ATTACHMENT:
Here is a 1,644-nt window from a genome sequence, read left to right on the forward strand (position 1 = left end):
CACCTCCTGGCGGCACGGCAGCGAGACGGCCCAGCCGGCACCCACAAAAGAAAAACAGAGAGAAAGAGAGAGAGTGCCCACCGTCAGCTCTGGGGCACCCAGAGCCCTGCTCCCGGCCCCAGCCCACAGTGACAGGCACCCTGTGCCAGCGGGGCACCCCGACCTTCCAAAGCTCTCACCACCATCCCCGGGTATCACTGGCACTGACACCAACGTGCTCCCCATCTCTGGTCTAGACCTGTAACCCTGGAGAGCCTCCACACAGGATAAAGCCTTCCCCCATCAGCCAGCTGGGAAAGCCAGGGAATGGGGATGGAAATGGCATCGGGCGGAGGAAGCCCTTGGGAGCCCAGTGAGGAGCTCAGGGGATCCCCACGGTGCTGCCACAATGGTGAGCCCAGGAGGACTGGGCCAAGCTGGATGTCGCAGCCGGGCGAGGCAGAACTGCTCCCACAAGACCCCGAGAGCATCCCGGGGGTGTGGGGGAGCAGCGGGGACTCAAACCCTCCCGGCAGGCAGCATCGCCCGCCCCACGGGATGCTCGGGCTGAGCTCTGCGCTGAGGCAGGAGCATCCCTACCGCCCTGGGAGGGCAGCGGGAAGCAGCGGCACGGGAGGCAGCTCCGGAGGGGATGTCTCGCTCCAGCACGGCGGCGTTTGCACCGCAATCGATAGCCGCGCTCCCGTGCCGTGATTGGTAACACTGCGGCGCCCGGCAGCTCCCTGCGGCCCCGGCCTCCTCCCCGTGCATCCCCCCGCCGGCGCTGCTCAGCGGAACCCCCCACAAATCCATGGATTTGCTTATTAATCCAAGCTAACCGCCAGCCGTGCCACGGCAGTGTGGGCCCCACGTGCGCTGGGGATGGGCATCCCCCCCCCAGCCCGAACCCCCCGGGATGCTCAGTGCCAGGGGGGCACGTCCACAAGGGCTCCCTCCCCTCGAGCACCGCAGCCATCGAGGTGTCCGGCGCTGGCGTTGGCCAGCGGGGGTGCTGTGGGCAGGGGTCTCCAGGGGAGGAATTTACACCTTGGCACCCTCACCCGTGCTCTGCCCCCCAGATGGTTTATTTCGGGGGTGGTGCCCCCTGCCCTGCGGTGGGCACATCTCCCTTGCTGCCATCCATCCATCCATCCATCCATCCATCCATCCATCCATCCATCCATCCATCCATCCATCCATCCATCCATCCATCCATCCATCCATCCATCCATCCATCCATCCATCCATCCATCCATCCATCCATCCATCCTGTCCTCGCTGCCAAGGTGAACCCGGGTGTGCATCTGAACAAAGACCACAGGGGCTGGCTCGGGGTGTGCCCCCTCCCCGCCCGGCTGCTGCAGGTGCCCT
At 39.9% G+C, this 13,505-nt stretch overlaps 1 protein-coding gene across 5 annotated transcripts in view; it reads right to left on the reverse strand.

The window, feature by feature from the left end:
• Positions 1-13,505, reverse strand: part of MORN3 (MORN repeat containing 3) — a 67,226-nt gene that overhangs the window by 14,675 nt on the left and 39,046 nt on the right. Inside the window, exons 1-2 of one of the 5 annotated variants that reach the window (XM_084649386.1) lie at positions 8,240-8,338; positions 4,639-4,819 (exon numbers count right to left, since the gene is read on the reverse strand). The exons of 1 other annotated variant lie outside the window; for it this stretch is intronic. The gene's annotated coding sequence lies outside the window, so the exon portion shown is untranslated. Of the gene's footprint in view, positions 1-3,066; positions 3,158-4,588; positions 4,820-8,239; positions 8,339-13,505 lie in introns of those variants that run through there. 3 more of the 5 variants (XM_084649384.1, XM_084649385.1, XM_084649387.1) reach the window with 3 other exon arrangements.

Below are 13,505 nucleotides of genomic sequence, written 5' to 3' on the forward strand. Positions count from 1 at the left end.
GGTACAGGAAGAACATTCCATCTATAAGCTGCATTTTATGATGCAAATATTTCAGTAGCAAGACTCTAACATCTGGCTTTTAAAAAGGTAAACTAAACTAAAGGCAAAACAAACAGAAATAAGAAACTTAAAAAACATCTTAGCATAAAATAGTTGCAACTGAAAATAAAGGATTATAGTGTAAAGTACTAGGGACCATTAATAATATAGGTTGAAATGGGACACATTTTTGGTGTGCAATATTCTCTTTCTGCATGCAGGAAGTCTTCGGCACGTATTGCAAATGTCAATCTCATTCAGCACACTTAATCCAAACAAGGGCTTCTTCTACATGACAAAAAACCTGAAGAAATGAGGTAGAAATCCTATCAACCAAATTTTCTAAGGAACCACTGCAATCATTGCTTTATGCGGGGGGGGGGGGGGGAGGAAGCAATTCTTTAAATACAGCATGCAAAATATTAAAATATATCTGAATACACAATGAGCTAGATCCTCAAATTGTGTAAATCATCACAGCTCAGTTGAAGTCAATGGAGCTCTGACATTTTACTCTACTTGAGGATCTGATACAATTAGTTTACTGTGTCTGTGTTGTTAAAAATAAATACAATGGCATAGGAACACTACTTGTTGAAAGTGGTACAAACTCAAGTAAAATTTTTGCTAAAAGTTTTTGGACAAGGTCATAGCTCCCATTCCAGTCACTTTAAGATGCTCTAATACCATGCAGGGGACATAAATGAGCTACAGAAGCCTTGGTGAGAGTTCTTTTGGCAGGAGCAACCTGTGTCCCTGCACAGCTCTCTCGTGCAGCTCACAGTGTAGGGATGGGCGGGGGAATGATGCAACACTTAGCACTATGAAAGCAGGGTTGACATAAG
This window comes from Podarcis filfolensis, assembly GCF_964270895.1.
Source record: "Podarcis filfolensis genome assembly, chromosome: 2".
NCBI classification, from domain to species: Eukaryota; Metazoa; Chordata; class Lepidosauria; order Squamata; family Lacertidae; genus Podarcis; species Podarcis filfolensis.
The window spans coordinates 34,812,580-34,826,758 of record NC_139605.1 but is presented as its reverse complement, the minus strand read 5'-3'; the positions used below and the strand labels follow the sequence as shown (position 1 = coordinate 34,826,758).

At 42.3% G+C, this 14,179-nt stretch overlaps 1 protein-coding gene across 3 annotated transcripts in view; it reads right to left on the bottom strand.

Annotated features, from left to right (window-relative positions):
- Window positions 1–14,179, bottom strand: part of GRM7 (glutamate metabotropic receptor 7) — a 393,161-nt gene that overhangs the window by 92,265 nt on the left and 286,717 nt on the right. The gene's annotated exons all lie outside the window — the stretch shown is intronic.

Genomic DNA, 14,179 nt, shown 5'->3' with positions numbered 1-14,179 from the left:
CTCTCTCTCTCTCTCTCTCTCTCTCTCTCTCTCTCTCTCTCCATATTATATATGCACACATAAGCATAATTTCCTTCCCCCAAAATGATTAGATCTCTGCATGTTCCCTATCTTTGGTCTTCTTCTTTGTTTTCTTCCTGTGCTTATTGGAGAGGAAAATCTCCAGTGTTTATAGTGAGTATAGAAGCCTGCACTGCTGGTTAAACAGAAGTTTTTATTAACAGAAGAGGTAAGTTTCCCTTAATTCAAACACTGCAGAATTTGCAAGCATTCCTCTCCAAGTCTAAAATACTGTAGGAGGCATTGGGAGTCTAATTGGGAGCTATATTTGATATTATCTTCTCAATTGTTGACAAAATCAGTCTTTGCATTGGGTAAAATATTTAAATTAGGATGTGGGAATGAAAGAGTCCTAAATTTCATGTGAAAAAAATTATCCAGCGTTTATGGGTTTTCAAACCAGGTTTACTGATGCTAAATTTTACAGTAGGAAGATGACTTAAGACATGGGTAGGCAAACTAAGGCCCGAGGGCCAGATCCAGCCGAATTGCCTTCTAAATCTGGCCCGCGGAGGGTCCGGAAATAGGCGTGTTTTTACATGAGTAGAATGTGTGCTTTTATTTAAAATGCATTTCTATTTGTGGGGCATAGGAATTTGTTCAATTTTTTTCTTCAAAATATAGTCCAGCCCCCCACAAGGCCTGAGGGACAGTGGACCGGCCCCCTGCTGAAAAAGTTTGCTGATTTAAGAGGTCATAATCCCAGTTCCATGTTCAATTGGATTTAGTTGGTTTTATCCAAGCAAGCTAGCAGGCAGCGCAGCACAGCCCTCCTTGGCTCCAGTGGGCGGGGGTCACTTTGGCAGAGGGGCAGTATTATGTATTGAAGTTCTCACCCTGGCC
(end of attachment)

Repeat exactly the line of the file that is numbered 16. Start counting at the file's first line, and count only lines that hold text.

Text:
CTCTCTCTCTCTCTCTCTCTCTCTCTCTCTCTCTCTCTCTCCATATTATATATGCACACATAAGCATAATTTCCTTCCCCCAAAATGATTAGATCTCTGCATGTTCCCTATCTTTGGTCTTCTTCTTTGTTTTCTTCCTGTGCTTATTGGAGAGGAAAATCTCCAGTGTTTATAGTGAGTATAGAAGCCTGCACTGCTGGTTAAACAGAAGTTTTTATTAACAGAAGAGGTAAGTTTCCCTTAATTCAAACACTGCAGAATTTGCAAGCATTCCTCTCCAAGTCTAAAATACTGTAGGAGGCATTGGGAGTCTAATTGGGAGCTATATTTGATATTATCTTCTCAATTGTTGACAAAATCAGTCTTTGCATTGGGTAAAATATTTAAATTAGGATGTGGGAATGAAAGAGTCCTAAATTTCATGTGAAAAAAATTATCCAGCGTTTATGGGTTTTCAAACCAGGTTTACTGATGCTAAATTTTACAGTAGGAAGATGACTTAAGACATGGGTAGGCAAACTAAGGCCCGAGGGCCAGATCCAGCCGAATTGCCTTCTAAATCTGGCCCGCGGAGGGTCCGGAAATAGGCGTGTTTTTACATGAGTAGAATGTGTGCTTTTATTTAAAATGCATTTCTATTTGTGGGGCATAGGAATTTGTTCAATTTTTTTCTTCAAAATATAGTCCAGCCCCCCACAAGGCCTGAGGGACAGTGGACCGGCCCCCTGCTGAAAAAGTTTGCTGATTTAAGAGGTCATAATCCCAGTTCCATGTTCAATTGGATTTAGTTGGTTTTATCCAAGCAAGCTAGCAGGCAGCGCAGCACAGCCCTCCTTGGCTCCAGTGGGCGGGGGTCACTTTGGCAGAGGGGCAGTATTATGTATTGAAGTTCTCACCCTGGCC